The Book of Judges covers a period of some three hundred and fifty years, from approximately 1440 to 1090 B. C. It is named from the heroes who were appointed by God as leaders of Israel in the period succeeding Joshua and ending with the rise of Samuel. The exploits of these champions of Israel, whom the Lord endowed with miraculous power in conquering their heathen enemies, form the central and principal part of the book, They are called Judges because they held the highest civil authority in the nation, and they are called Saviors because they repeatedly delivered Israel from its enemies.
The author, after characterizing the political condition and the religious life of Israel during the time of the Judges, gives a brief account of the Judges themselves. The following Judges are named in the book: Othniel, Ehud, Shamgar, the woman Deborah and Barak, Gideon, Abimelech, Tola, Jair, Jephthah, Ibzan, Elon, Abdon, and Samson, The deeds of Deborah and Barak, of Gideon, Jephthah, and Samson against the Canaanites, Midianites, Ammonites, and Philistines are treated in greater detail than the others.
Of the general character of the period the following may be said. In his farewell address Joshua had earnestly warned the people against idolatry and solemnly exhorted them to remain faithful to Jehovah, the God of their fathers. They gave their solemn promise, which was kept for that one generation. But their children and descendants turned from the Lord to idolatry and provoked Him to anger. When the Lord thereupon punished them by giving them into the hands of their enemies to spoil them, they repented and walked in the ways of Jehovah until they had been delivered. But the lesson was invariably soon forgotten; the people relapsed into idolatry, and thus sin, punishment, repentance, and deliverance followed in succession through those centuries. The purpose of the book is to offer a history of Israel from the death of Joshua to the days of Samuel in an account of the chief events and thus to demonstrate the working of the divine justice and mercy as a lesson for all future generations.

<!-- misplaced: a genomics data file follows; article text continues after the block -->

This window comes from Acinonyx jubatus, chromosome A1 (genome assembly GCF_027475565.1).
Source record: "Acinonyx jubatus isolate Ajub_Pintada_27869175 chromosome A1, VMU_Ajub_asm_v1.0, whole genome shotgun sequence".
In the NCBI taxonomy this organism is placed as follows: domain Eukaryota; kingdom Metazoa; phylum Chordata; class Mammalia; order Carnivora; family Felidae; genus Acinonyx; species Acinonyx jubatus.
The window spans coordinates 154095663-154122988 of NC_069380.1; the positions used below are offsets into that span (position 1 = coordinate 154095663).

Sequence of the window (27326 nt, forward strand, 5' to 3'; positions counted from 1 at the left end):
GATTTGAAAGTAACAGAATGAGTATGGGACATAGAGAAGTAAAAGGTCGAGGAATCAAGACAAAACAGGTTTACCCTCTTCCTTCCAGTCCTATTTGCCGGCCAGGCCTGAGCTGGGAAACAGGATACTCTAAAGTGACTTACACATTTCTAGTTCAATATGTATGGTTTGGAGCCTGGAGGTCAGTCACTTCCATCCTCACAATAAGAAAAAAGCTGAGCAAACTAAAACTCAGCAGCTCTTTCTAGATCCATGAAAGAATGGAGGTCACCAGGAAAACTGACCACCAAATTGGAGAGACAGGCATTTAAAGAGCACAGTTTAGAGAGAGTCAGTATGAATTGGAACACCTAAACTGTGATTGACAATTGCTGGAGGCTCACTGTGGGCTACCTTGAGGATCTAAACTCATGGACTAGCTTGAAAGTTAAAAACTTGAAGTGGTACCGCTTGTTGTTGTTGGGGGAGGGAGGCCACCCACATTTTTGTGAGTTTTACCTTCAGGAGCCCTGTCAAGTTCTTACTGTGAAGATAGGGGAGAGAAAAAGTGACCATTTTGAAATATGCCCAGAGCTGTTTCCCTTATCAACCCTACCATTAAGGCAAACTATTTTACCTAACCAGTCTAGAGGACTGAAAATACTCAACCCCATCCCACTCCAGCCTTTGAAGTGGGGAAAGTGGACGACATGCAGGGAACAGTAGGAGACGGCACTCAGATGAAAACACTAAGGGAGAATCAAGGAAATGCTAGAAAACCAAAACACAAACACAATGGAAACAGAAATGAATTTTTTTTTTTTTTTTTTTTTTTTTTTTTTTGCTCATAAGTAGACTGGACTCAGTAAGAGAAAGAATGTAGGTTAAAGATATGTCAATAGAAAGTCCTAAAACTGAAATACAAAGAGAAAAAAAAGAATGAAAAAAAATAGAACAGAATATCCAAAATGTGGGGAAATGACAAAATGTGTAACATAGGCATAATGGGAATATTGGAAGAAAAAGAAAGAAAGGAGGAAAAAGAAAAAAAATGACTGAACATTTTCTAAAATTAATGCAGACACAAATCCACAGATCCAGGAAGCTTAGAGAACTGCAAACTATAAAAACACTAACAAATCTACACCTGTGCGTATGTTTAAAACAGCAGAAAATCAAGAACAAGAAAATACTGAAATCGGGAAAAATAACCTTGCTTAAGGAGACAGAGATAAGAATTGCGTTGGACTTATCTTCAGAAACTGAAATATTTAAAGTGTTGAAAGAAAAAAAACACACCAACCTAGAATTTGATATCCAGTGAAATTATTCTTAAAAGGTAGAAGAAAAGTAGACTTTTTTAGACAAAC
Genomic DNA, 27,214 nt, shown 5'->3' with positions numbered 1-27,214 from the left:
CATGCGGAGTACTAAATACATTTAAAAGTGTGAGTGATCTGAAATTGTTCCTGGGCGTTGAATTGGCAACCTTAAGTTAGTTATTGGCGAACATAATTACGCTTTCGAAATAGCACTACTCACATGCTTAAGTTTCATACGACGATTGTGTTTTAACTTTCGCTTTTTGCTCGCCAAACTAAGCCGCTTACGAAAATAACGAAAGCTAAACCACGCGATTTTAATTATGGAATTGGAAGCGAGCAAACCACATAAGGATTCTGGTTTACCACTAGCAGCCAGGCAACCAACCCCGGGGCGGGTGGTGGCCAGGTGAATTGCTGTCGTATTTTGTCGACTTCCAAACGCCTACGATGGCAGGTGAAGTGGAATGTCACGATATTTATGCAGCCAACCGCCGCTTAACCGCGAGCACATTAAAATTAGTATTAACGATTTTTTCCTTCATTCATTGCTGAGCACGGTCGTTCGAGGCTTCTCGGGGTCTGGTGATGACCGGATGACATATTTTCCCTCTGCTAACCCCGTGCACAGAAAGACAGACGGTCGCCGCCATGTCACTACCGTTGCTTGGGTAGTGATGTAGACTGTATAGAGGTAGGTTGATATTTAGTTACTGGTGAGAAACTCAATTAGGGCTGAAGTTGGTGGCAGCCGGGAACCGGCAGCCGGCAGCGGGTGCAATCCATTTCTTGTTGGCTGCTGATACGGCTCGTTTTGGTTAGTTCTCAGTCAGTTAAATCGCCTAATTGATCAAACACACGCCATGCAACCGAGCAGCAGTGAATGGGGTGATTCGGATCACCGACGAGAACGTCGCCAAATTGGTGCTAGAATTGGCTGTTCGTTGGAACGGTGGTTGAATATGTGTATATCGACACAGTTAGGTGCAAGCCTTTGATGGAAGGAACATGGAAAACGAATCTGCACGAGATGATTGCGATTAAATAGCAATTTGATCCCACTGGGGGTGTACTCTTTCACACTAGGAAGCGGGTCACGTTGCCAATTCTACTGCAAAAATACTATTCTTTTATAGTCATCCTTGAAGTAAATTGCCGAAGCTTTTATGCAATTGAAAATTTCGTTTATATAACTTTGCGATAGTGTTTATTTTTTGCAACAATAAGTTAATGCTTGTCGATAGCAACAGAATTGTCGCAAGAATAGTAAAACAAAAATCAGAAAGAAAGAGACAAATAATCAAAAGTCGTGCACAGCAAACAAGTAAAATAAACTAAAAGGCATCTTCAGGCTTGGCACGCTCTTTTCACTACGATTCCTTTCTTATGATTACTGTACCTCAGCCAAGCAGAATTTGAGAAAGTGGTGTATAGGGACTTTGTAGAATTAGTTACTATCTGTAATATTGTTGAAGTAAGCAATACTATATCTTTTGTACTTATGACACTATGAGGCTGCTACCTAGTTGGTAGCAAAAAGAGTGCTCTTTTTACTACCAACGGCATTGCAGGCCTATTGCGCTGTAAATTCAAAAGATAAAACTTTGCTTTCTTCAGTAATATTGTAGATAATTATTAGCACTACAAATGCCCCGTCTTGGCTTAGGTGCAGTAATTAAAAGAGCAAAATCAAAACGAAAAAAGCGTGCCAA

Regarding the authorship of the Book of Judges, no definite statement can be made. It was not written before the time of Samuel and probably at a time when Israel already had a king. The ancient tradition which names Samuel as the author may well be correct. The Jewish Talmud makes this assertion with great emphasis, and the vivid presentation seems to point to this prophet, for which reason modern critics have rarely called the statement into question. It may be added that the activity of the Judges is mentioned in both the Old and the New Testament, and that they have always been regarded as types of Christ, the eternal Redeemer of His people.